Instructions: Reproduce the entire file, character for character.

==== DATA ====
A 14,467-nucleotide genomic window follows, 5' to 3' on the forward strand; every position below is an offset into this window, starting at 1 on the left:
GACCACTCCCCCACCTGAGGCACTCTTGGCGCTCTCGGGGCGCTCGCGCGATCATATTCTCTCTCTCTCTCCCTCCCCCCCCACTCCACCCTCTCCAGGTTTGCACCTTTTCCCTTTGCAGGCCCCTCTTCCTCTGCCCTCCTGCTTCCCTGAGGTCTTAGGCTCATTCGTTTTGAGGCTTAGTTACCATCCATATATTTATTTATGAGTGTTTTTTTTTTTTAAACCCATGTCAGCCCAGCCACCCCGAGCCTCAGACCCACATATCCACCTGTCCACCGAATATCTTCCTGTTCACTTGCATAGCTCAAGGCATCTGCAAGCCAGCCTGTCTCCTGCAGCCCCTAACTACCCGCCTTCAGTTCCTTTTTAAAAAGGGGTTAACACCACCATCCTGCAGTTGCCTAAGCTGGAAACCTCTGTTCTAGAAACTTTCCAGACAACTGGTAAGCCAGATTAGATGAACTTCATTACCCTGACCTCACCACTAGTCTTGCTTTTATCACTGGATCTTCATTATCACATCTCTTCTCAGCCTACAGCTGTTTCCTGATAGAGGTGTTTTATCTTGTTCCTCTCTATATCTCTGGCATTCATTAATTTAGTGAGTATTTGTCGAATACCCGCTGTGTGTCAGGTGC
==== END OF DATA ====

A 14,467-nucleotide genomic window follows, 5' to 3' on the forward strand; every position below is an offset into this window, starting at 1 on the left:
GACCACTCCCCCACCTGAGGCACTCTTGGCGCTCTCGGGGCGCTCGCGCGATCATATTCTCTCTCTCTCTCCCTCCCCCCCCACTCCACCCTCTCCAGGTTTGCACCTTTTCCCTTTGCAGGCCCCTCTTCCTCTGCCCTCCTGCTTCCCTGAGGTCTTAGGCTCATTCGTTTTGAGGCTTAGTTACCATCCATATATTTATTTATGAGTGTTTTTTTTTTTTAAACCCATGTCAGCCCAGCCACCCCGAGCCTCAGACCCACATATCCACCTGTCCACCGAATATCTTCCTGTTCACTTGCATAGCTCAAGGCATCTGCAAGCCAGCCTGTCTCCTGCAGCCCCTAACTACCCGCCTTCAGTTCCTTTTTAAAAAGGGGTTAACACCACCATCCTGCAGTTGCCTAAGCTGGAAACCTCTGTTCTAGAAACTTTCCAGACAACTGGTAAGCCAGATTAGATGAACTTCATTACCCTGACCTCACCACTAGTCTTGCTTTTATCACTGGATCTTCATTATCACATCTCTTCTCAGCCTACAGCTGTTTCCTGATAGAGGTGTTTTATCTTGTTCCTCTCTATATCTCTGGCATTCATTAATTTAGTGAGTATTTGTCGAATACCCGCTGTGTGTCAGGTGC